While Ms. Kaplan chose, again, not to answer these new allegations about the Oakland A’s contribution to her “Safe Streets” committee, Ms. Kaplan was busily seeking credit for the successful conclusion of the lease transaction itself (see “Coliseum Board Finalizes 10-Year Lease Agreement With Oakland A’s” ABC7 News August 6, 2014 and “Coliseum Board Unanimously Approved A’s New Lease” KTVU August 6, 2014.
Meanwhile, two other donations to Ms. Kaplan’s “Safe Streets” campaign committee also appear to come close to crossing over the line of breaking Oakland’s campaign finance law, though on a somewhat smaller scale. These involve SST, Inc., the operators of Oakland’s shot-spotter gunshot detection system, which was set up in the city in 2006 for the purpose of electronically monitoring city streets and informing police the exact location where gunshots are being fired.
Last March, leaders of the Oakland Police Department announced that they were considering scrapping SSI’s $264,000 per year system (“Oakland Cops Aim To Scrap Gunfire-Detecting ShotSpotter,” San Francisco Chronicle, March 14, 2014).
SSI’s ShotSpotter contract with Oakland was scheduled to end this month and needed to be renewed for the operation to continue.

According to the Chronicle in a followup article published two weeks later, “Two members of the City Council, Larry Reid … and Rebecca Kaplan … said in a letter … that they ‘could not vote to support any proposal that eliminates funding for ShotSpotter. … Our work with ShotSpotter is an excellent investment in public safety.” (“Oakland Officials Want ShotSpotter Technology To Stay” San Francisco Chronicle, March 28, 2014).

A copy of the Reid-Kaplan letter in support of SSI and ShotSpotter is posted online at

Within a month after writing that letter, Ms. Kaplan received contributions of $100 apiece to her Safe Streets ballot measure committee from the CEO and the Vice President of Operations of SSI.
To sum up, there are now allegations of three intertwined campaign finance violations against Ms. Kaplan. The first is that she illegally drew money out of her Safe Streets ballot measure committee for use in her two Oakland mayoral campaigns, first in 2010 and again this year. The second is that in using the Safe Streets contribution for her mayoral committee—money that came in single donations of as much as $25,000—she violated Oakland’s campaign finance limitations to candidates for Oakland office of $700 per individual or company. The third allegation is that Ms. Kaplan took campaign contributions from companies during a time when those companies were in negotiations to do business with the City, in violation of Oakland ordinance.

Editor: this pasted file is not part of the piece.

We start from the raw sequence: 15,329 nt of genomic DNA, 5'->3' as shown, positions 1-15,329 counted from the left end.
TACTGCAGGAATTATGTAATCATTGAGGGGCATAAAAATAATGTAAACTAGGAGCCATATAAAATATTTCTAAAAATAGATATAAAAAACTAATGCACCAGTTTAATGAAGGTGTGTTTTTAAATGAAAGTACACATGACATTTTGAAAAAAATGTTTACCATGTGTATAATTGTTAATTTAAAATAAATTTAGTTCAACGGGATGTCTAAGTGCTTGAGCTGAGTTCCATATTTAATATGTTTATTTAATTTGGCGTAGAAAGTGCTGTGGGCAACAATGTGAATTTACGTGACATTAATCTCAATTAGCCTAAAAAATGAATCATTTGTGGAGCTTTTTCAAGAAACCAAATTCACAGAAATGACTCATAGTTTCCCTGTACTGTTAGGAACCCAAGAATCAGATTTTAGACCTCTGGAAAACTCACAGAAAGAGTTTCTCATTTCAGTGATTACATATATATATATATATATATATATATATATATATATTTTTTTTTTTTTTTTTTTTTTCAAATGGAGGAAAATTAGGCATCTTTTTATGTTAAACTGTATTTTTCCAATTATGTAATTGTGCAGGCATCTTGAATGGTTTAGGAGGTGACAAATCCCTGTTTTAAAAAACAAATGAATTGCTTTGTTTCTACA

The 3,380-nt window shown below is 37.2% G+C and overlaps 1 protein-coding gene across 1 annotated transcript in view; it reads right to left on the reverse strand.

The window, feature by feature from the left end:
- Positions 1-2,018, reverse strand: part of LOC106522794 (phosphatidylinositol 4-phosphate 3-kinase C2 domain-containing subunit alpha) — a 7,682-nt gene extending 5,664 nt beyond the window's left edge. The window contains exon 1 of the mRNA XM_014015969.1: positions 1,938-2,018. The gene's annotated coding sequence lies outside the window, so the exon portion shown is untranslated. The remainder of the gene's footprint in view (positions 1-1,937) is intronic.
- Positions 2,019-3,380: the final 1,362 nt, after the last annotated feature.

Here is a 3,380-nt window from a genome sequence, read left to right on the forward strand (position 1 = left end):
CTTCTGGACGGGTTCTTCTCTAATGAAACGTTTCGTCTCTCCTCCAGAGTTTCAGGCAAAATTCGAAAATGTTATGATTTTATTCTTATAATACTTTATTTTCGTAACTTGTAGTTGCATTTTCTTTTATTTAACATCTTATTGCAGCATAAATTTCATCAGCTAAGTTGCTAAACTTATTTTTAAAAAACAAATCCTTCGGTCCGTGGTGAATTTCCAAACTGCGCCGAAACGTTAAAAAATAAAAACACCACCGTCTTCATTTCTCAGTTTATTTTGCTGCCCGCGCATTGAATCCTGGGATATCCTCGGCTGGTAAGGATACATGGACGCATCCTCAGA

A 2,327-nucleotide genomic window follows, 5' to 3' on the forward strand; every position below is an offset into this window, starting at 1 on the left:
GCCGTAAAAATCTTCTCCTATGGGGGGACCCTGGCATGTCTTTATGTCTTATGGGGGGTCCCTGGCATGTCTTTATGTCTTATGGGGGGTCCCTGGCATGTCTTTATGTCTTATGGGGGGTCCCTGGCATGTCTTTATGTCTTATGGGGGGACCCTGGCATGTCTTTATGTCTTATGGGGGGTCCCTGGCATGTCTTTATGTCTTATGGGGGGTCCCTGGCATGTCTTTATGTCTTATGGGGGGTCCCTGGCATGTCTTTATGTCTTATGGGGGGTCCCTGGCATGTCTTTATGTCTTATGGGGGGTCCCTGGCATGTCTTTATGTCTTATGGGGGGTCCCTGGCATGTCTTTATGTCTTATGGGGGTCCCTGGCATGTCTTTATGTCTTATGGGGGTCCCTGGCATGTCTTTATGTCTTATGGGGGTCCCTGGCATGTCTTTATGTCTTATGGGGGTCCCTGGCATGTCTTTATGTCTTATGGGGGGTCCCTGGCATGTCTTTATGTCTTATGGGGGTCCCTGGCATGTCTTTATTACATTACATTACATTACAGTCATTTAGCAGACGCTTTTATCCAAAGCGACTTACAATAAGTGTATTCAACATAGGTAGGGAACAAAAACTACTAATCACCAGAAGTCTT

It must be remembered that at this point these are only allegations of improprieties or illegalities, not proof, and either the facts in those allegations may be wrong or there is another way of interpreting them that does not place Ms. Kaplan in the wrong. We’re certainly willing to hear the Councilmember’s side. But by failing to speak publicly on these matters a month and a half after the allegations first surfaced, Ms. Kaplan has only strengthened the suspicion that both the facts and the allegations are correct. Those allegations are so serious, and speak so directly as to how she might operate the office of mayor, that Oakland citizens could not be blamed if they decided that this, and this alone, is enough to disqualify Ms. Kaplan from getting their vote.

One could reasonably make the argument that it was financial improprieties—and no other issue—that caused State Senator Don Perata’s defeat in the Oakland mayoral election four years ago. While the financial impropriety allegations against Ms. Kaplan by no means reach the level charged against Mr. Perata in volume, they far too disturbingly resemble them in kind.
It’s past time for Ms. Kaplan to explain herself to us on this issue. Long past time. We’re waiting to hear from her.